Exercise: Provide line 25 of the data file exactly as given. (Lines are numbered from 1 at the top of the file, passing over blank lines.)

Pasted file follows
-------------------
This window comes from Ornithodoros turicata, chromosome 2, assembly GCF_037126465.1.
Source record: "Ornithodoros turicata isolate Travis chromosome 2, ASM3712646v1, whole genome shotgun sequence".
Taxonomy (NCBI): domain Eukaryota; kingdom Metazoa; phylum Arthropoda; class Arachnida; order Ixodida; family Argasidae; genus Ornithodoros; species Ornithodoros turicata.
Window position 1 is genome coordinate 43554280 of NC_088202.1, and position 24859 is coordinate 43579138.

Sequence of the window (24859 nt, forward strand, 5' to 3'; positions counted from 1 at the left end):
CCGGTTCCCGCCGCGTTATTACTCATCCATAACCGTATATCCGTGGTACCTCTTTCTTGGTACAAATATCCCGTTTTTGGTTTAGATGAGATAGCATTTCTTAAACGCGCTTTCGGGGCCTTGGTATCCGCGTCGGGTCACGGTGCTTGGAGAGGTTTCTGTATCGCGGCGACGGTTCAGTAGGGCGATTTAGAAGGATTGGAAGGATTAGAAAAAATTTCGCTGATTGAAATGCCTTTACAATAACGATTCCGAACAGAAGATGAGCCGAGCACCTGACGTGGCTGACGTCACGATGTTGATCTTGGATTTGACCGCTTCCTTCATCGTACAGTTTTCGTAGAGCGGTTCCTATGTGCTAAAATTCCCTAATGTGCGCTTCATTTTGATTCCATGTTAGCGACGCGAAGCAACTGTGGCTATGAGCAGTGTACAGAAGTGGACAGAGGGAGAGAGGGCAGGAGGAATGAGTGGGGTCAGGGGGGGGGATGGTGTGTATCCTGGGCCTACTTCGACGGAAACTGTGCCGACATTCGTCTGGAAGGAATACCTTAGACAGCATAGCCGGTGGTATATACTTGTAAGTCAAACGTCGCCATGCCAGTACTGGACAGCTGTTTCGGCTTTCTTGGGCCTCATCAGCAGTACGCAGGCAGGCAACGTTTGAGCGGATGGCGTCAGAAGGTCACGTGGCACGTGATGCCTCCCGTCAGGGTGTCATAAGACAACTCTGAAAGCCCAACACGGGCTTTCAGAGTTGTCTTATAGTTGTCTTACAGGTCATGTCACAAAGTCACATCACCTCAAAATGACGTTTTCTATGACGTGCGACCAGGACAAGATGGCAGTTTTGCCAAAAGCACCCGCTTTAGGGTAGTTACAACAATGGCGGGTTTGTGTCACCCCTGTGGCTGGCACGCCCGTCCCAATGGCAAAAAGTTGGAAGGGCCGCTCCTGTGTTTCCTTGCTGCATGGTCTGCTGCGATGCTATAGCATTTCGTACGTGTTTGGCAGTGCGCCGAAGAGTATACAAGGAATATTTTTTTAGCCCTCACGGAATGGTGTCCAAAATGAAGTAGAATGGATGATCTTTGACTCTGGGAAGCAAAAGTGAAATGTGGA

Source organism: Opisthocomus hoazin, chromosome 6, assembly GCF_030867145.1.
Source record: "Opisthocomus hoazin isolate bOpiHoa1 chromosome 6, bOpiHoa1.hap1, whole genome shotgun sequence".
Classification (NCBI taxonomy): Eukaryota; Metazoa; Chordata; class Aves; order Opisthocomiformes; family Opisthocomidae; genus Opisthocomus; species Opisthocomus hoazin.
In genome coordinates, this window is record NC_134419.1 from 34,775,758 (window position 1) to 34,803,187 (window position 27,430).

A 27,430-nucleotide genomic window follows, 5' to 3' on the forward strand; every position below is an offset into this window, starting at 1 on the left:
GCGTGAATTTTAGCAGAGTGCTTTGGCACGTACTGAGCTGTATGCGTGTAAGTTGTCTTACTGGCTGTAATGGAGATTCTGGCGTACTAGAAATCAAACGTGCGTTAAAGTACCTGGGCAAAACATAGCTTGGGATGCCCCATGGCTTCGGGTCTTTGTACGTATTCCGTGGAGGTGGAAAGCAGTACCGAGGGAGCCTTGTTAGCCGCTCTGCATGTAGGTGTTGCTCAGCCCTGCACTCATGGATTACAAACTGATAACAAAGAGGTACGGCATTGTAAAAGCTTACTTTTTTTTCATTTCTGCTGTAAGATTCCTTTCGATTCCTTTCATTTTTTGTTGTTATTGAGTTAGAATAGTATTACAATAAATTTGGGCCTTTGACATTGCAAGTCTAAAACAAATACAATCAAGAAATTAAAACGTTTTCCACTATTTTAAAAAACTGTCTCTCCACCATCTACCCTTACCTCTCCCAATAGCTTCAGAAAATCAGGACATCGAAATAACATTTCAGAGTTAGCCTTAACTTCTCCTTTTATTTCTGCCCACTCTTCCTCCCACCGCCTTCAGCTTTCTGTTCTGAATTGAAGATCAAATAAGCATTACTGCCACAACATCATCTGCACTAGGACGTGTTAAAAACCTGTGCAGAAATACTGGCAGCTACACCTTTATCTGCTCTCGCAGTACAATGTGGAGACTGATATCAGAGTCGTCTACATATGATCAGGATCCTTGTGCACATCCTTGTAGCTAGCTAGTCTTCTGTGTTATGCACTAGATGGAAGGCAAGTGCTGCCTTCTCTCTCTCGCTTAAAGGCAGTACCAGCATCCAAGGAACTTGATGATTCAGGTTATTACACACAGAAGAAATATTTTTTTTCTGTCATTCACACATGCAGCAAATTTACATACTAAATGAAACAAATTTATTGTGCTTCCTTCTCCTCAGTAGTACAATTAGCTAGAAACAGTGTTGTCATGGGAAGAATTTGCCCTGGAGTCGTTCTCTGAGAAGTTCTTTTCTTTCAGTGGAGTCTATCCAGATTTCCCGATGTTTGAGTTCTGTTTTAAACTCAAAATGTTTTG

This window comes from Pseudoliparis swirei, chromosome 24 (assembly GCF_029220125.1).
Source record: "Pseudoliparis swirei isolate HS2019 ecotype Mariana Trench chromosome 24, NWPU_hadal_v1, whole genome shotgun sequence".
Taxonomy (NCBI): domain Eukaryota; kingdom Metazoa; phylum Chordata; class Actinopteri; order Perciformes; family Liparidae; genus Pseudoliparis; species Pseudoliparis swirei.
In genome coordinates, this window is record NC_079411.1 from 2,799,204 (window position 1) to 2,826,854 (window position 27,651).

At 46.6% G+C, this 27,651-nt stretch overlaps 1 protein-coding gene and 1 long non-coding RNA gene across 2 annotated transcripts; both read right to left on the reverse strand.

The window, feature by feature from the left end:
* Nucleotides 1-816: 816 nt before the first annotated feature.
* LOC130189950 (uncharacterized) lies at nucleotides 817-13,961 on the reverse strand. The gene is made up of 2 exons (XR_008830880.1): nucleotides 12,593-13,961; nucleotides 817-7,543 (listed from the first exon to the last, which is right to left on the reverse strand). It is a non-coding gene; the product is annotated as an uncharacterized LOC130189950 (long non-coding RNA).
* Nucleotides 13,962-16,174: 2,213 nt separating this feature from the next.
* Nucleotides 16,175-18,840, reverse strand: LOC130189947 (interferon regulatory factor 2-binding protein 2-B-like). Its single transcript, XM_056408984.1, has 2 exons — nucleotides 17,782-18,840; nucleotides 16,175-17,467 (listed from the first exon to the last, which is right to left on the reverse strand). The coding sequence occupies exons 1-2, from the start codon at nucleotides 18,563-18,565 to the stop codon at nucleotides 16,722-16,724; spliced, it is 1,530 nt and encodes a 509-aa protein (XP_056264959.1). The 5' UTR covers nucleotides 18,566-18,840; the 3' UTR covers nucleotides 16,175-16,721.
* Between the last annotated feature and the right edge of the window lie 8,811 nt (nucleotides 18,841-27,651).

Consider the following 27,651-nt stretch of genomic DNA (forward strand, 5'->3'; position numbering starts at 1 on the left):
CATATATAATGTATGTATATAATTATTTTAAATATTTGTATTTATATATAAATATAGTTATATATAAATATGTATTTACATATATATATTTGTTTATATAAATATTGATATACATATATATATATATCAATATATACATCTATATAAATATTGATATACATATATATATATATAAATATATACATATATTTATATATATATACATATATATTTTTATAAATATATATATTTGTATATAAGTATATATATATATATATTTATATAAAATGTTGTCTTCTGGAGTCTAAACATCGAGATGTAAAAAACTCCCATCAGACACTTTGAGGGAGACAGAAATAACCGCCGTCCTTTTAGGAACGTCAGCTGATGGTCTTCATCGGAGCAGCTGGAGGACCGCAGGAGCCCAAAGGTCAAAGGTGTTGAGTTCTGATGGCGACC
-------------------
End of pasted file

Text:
CATATATAATGTATGTATATAATTATTTTAAATATTTGTATTTATATATAAATATAGTTATATATAAATATGTATTTACATATATATATTTGTTTATATAAATATTGATATACATATATATATATATCAATATATACATCTATATAAATATTGATATACATATATATATATATAAATATATACATATATTTATATATATATACATATATATTTTTATAAATATATATATTTGTATATAAGTATATATATATATATATTTATATAAAATGTTGTCTTCTGGAGTCTAAACATCGAGATGTAAAAAACTCCCATCAGACACTTTGAGGGAGACAGAAATAACCGCCGTCCTTTTAGGAACGTCAGCTGATGGTCTTCATCGGAGCAGCTGGAGGACCGCAGGAGCCCAAAGGTCAAAGGTGTTGAGTTCTGATGGCGACC